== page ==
Recursive selection sort in C#

A C# version of the selection sort inspired by the way it’s commonly done in Scala


Insertion sort in C#

Following the same theme as the last two posts, here is a Scala style implementation of the insertion sort in C#

The code for this is way simpler than I expected. The bubble sort is supposed to be one of the simplest sorting algorithms, yet the code is a lot more involved than this insertion sort code.

An attempt to merge sort functionally in C#

In a month I’ll be starting a new job which will be focused on big data using Scala and Apache Spark.
In preparation, I’ve been re-familiarising myself with Scala by implementing various of the most common data structures and algorithms in Scala.

When comparing how C# (my current occupation programming language) programmers and Scala programmers implement the merge sort, I noticed they are usually quite different in approach. This is partly due to C# and Scala implementing their list data type very differently.
So to help me with my understanding of the merge sort, I decided to try and write it in C# in a way that people generally implement it in Scala.

This github link shows what I came up with.

I think this has helped my understanding of the logic and implementation of the merge sort, so I may continue doing this with other algorithms. As that forces me to really understand what is going on instead of memorising the code.

Join two tables based on value only present in one

I needed to join two tables where one is a list of orders, and the other is a list of items in the orders.
These items can only be for orders created by a specific customer.

The orders table has a foreign key via the customer ID, but the items do not.

You could get all the items, and then load it into memory and filter based on the order’s customer ID value, but doing this uses up a lot of memory and is very slow. I needed to do this as lazy as possible.

Fortunately in LINQ, you can join based on anonymous objects that you can create using the table values and other values not in the table. And as it’s all done via IQueryables, so the execution is deferred as late as possible.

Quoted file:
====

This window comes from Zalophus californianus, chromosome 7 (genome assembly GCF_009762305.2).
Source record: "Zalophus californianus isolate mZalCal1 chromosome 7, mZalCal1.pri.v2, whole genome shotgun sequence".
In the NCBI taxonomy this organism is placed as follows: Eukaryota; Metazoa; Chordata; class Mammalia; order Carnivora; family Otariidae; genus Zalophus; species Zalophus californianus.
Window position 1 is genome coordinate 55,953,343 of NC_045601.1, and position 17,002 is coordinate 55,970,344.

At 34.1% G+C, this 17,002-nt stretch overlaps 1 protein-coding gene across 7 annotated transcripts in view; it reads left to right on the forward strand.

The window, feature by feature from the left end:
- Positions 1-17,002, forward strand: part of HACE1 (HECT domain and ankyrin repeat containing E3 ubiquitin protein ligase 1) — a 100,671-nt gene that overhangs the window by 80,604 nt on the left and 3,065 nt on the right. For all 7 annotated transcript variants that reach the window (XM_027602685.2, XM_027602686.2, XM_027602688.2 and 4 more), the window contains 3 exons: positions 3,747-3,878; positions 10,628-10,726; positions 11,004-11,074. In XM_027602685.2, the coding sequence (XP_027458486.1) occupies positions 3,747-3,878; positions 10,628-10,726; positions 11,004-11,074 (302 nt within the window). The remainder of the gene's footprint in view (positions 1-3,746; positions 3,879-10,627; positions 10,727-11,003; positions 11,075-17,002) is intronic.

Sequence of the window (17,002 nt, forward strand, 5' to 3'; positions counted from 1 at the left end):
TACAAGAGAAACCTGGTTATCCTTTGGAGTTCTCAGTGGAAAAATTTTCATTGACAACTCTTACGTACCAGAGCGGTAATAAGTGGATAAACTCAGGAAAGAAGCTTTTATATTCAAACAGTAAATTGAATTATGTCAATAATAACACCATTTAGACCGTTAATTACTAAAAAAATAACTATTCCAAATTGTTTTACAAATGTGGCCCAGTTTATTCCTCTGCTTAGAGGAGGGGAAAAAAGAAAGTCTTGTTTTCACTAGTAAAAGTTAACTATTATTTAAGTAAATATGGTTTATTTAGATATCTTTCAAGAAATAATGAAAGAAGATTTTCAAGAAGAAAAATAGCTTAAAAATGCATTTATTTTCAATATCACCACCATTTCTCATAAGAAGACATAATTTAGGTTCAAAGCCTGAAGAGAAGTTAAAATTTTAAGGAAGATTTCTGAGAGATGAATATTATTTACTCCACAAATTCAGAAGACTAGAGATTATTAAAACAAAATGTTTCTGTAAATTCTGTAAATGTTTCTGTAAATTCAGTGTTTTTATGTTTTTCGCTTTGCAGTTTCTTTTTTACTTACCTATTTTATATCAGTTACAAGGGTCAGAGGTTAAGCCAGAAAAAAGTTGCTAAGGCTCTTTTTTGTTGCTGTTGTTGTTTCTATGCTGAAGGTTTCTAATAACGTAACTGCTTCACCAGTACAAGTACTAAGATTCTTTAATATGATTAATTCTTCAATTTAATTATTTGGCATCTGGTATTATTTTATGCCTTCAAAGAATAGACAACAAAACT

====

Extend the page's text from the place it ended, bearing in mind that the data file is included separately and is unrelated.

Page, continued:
int customerID = 12345;

return from item in context.items
join order in context.Orders
on new { orderID = item.OrderID, customerID = customerID } equals new { orderID = order.ID, customerID = order.CustomerID }
select item;

So even though there is no customer ID column in the items table, the anonymous object I created has one that is set to the same value as the customerID I’m looking for. So as long as the customer ID value in an order row matches that, I will get the items I want.

Chaining function calls using the result of the previous function

I found myself wanting to apply a set of functions which would return a modified version of the passed in string, to which I wanted to apply the result to the next function. This led to me writing code like so:

val modifiedContent1 = repeatedHeaderRegex.replaceAllIn(content, “”)
val modifiedContent2 = repeatedMultipleWordsWithDateHeaderRegex.replaceAllIn(modifiedContent1, “”)
repeatedSeparatedByBulletPointHeaderRegex.replaceAllIn(modifiedContent2, “”)

Which is pretty ugly and would mean needing to add more code for any additional regexes.

After digging around for some kind of function that would make this less ugly\verbose, I came across the foldLeft function.
This allowed me to pass in the original content string and then apply the current regex item’s findAllIn function to the result of the previous iteration. This does exactly the same as the above code, but looks like so:

Seq(repeatedHeaderRegex, repeatedMultipleWordsWithDateHeaderRegex, repeatedSeparatedByBulletPointHeaderRegex)
.foldLeft(content)((text, regex) => regex.replaceAllIn(text, “”))

This is good to keep in mind in the future as I do need to do something like this fairly often, but I would just do separate functions for each case instead of putting them all in one like I did in the first code block.
I looked for an equivalent in C# and came across the Aggregate function, so I’m glad I can do this there too.

A reason why TryUpdateModel or UpdateModel can pass yet not correctly update the model’s properties.

I just spent over an hour wondering why a post controller function’s call to UpdateModel was not updating the view model’s properties with the values in the form collection.

The mysterious thing was that UpdateModel was not throwing an exception which I as the caller would expect if it does not actually update the properties.

It turns out that the view model had been refactored a tiny bit recently and the relevant properties had their setter made private.
Usually when something wants to modify a property with a private set, a compiler error will appear informing you about this. This was not the case here sadly.

So as a reminder to myself,

When UpdateModel or TryUpdateModel does not update correctly, first thing to do is check that the relevant view model’s properties setters are public.